Regular exercise is extremely beneficial to achieving optimal health. With the right type and amount of physical activity mood swings, weight management, energy levels, productivity, and various illnesses can all improve with.
When it comes to mood swings, there isn’t a better natural treatment than exercise. From the more insignificant frustrations that last only a few moments, to the most life-impacting mood swings such as bipolar disorder or suicidal depression, exercise can help you find balance and improve your mood.
Types of Mood Swings
There are different categories of mood swings based on their effects and causes. At one end of the spectrum is normal fluctuations in mood, which can be caused by tiredness, life challenges, dealing with constant change, stress from family and work, financial worries, comparing yourself to others, or too much alcohol and drug use.
Pubescent hormonal shifts, premenstrual syndrome, pregnancy or post-partum mood swings and estrogen depletion from menopause and perimenopause are also commonly related to moodiness. Mental or psychiatric illnesses that interfere with the nervous system are contributors to more severe mood swings. Attention deficit disorder, autism, major depression and anxiety, bipolar disorder, borderline personality disorder, intermittent explosive disorder and severe substance abuse all play a major role in unhealthy mood swings. Other, often more serious causes of mood swings include brain tumors, medication side effects, and dementia.
What actually causes mood swings is typically an abnormal level of neurotransmitters in the brain. We require proper levels of serotonin, norepinephrine, dopamine, and GABA to sustain balanced emotions. When levels of these hormones fall outside of a healthy range, our moods tell us so.
Treating Mood Swings
There are many treatments for mood swings. Your doctor may begin with a blood test, some cognitive behavioral counseling, and possibly prescribe anti-depressant/anti-anxiety medications or hormonal treatments.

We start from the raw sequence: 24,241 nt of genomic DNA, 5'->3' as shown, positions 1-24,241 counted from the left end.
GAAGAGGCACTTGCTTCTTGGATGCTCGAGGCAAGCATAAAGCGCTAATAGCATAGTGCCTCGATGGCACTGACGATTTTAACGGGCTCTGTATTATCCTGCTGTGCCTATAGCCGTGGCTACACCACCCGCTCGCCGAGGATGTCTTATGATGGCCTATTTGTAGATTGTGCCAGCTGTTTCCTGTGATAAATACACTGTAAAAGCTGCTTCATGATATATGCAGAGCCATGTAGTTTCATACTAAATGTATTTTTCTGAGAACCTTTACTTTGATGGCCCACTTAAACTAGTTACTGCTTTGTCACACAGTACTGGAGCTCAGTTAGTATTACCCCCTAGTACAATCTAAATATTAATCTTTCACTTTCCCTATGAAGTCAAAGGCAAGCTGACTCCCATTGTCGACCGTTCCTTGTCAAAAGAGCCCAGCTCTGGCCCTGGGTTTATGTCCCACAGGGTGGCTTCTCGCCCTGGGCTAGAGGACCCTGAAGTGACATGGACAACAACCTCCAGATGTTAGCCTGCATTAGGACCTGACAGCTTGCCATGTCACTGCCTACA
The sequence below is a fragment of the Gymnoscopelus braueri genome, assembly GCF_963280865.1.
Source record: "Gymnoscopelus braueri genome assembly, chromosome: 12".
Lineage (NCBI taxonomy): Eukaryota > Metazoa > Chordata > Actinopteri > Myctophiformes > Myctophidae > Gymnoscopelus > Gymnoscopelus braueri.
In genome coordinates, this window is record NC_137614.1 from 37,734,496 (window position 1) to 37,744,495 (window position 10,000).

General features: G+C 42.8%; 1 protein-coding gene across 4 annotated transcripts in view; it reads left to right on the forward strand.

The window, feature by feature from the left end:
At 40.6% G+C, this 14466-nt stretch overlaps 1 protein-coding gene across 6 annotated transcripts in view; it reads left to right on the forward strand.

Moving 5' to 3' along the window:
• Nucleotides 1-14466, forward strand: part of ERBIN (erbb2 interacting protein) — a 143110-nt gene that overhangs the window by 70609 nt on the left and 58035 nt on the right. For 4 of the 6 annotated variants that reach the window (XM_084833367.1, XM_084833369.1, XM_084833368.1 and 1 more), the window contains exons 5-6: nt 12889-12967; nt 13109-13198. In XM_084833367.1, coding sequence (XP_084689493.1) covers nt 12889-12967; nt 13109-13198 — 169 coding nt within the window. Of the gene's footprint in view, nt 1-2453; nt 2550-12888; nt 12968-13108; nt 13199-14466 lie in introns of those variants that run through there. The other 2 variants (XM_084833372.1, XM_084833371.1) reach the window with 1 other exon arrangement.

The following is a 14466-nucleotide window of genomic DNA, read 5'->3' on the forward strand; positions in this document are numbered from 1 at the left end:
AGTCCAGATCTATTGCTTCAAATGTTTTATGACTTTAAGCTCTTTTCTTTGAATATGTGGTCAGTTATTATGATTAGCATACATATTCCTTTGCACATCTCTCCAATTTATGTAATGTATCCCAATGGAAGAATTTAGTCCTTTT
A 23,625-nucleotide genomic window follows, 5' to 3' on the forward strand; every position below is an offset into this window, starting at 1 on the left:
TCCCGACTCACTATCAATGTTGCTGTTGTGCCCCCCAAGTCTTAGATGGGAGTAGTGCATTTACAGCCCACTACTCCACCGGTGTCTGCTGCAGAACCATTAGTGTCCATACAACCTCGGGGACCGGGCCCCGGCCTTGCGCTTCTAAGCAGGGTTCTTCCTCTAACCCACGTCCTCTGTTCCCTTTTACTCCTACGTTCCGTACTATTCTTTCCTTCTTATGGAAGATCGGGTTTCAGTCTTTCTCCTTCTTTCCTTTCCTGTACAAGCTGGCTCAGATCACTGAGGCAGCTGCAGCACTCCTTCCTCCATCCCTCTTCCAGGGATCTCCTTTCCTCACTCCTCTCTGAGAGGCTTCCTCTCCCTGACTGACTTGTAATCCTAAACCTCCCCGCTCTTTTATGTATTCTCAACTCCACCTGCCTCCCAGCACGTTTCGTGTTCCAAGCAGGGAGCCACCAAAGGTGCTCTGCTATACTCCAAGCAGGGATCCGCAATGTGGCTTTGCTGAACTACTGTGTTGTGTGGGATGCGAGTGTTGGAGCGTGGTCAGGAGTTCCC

An often-successful remedy for common mood swings is working out. Not only does it calm your thinking, but the benefits of exercise balance your brain chemistry as well. After a good workout, such as moderately intense cardio and/or a full bodyweight resistance training session, the “feel-good” chemicals known as endorphins are produced and, as their name implies, they put us in a better mood. Exercise and physical activity in general produces higher levels of serotonin and helps the brain make efficient use of this mood-boosting and stabilizing neurotransmitter. By the way, ever hear of Prozac? Well, that medicine (and most other antidepressants) works in the same way, by boosting serotonin levels in the brain. The side effects of exercise don’t leave you gaining weight and negatively impacting your libido though, the way prescribed antidepressants often do.
In contrast, just like you can take too much medication for an illness, you can get too much exercise. Over-exertion can contribute to even more moodiness. You’ll know if you’ve gone too far if you’re feeling more tired than energized after working out for an excessive amount of time. You’ll also be able to recognize this if your are agitated, overly moody, can’t sleep but feel fatigued, are having a more difficult time concentrating, and/or you have a loss of appetite. Menstrual cycle irregularity, muscle strain, and feeling like you have to work too hard to get through a “normal” workout are additional signs. Bodybuilders experience moodiness that ranges from euphoria from surpassing extreme lifting goals, to depression from caloric restrictions to meet weight goals in competition.
If you experience any level of moodiness it’s a good idea to get more exercise, increase your sleep to at least 7-8 hours per night, limit your caffeine and illicit drugs and alcohol, and eat a well-balanced diet since proper nutrition helps with mood swings. Make sure you are adding serotonin-boosting Omega-3’s (found in fish and flax seed), vitamin D, and protein rich lean meats to your diet. More severe forms of moodiness will require medical/psychiatric attention.
Not all mood swings are pathological nor do they mean you have a psychiatric or mental illness. Moodiness is a part of life; happy and sad emotions come with being human. They are emotions that grow from the way you think about life’s circumstances. If you are like most folks, the normal ups and downs of life are best dealt with by changing the way you think about circumstances, events, situations and other people. So, turn the page… go for a walk or jog and get on a regular schedule of working out on your Total Gym. Then don’t sweat it, don’t regret it, move on and forget it.